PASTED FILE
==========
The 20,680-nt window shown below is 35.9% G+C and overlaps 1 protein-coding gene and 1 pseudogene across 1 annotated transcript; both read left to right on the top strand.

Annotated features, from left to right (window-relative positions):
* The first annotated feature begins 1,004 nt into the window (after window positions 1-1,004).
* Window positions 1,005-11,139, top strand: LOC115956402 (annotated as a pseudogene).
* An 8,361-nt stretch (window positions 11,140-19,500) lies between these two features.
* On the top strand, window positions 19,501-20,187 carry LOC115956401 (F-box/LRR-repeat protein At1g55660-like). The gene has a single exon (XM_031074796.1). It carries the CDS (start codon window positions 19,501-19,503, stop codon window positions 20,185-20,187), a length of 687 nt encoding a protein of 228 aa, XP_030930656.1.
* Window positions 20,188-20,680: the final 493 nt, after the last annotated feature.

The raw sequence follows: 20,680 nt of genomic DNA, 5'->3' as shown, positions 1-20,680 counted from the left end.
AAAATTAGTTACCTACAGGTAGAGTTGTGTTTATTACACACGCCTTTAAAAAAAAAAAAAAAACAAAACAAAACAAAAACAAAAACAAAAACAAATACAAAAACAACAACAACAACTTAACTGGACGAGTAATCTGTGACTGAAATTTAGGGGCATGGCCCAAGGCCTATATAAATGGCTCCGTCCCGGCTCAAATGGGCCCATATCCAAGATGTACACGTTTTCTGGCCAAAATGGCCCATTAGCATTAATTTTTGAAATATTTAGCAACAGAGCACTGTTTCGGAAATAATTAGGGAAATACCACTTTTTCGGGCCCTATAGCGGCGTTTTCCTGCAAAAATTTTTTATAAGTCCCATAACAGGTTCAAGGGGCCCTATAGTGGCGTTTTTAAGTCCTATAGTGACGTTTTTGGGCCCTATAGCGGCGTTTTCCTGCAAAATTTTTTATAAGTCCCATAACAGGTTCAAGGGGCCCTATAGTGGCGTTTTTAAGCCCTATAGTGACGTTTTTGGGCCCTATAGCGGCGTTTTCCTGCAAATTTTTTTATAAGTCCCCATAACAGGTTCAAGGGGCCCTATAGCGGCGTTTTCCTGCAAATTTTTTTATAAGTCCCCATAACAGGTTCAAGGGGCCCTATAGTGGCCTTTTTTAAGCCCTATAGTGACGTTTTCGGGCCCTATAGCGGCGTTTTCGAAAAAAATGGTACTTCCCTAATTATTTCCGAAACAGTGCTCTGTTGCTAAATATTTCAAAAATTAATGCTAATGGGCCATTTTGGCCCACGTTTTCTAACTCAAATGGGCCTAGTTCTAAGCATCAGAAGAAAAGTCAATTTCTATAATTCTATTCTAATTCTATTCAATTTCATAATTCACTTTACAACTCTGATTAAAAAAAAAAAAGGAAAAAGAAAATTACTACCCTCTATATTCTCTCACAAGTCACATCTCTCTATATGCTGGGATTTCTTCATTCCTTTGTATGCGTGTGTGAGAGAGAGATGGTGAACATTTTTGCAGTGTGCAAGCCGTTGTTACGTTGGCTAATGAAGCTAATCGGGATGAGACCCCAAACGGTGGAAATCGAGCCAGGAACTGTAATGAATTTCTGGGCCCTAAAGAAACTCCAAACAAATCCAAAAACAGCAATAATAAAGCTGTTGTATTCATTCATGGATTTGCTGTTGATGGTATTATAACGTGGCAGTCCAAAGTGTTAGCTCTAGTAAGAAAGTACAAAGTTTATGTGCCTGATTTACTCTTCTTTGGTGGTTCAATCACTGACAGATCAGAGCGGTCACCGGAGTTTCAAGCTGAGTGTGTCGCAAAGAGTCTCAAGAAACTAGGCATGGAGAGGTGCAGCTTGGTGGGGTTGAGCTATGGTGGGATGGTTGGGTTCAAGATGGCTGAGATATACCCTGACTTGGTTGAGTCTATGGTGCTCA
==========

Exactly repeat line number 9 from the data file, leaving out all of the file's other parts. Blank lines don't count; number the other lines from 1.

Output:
AAAATTAGTTACCTACAGGTAGAGTTGTGTTTATTACACACGCCTTTAAAAAAAAAAAAAAAACAAAACAAAACAAAAACAAAAACAAAAACAAATACAAAAACAACAACAACAACTTAACTGGACGAGTAATCTGTGACTGAAATTTAGGGGCATGGCCCAAGGCCTATATAAATGGCTCCGTCCCGGCTCAAATGGGCCCATATCCAAGATGTACACGTTTTCTGGCCAAAATGGCCCATTAGCATTAATTTTTGAAATATTTAGCAACAGAGCACTGTTTCGGAAATAATTAGGGAAATACCACTTTTTCGGGCCCTATAGCGGCGTTTTCCTGCAAAAATTTTTTATAAGTCCCATAACAGGTTCAAGGGGCCCTATAGTGGCGTTTTTAAGTCCTATAGTGACGTTTTTGGGCCCTATAGCGGCGTTTTCCTGCAAAATTTTTTATAAGTCCCATAACAGGTTCAAGGGGCCCTATAGTGGCGTTTTTAAGCCCTATAGTGACGTTTTTGGGCCCTATAGCGGCGTTTTCCTGCAAATTTTTTTATAAGTCCCCATAACAGGTTCAAGGGGCCCTATAGCGGCGTTTTCCTGCAAATTTTTTTATAAGTCCCCATAACAGGTTCAAGGGGCCCTATAGTGGCCTTTTTTAAGCCCTATAGTGACGTTTTCGGGCCCTATAGCGGCGTTTTCGAAAAAAATGGTACTTCCCTAATTATTTCCGAAACAGTGCTCTGTTGCTAAATATTTCAAAAATTAATGCTAATGGGCCATTTTGGCCCACGTTTTCTAACTCAAATGGGCCTAGTTCTAAGCATCAGAAGAAAAGTCAATTTCTATAATTCTATTCTAATTCTATTCAATTTCATAATTCACTTTACAACTCTGATTAAAAAAAAAAAAGGAAAAAGAAAATTACTACCCTCTATATTCTCTCACAAGTCACATCTCTCTATATGCTGGGATTTCTTCATTCCTTTGTATGCGTGTGTGAGAGAGAGATGGTGAACATTTTTGCAGTGTGCAAGCCGTTGTTACGTTGGCTAATGAAGCTAATCGGGATGAGACCCCAAACGGTGGAAATCGAGCCAGGAACTGTAATGAATTTCTGGGCCCTAAAGAAACTCCAAACAAATCCAAAAACAGCAATAATAAAGCTGTTGTATTCATTCATGGATTTGCTGTTGATGGTATTATAACGTGGCAGTCCAAAGTGTTAGCTCTAGTAAGAAAGTACAAAGTTTATGTGCCTGATTTACTCTTCTTTGGTGGTTCAATCACTGACAGATCAGAGCGGTCACCGGAGTTTCAAGCTGAGTGTGTCGCAAAGAGTCTCAAGAAACTAGGCATGGAGAGGTGCAGCTTGGTGGGGTTGAGCTATGGTGGGATGGTTGGGTTCAAGATGGCTGAGATATACCCTGACTTGGTTGAGTCTATGGTGCTCA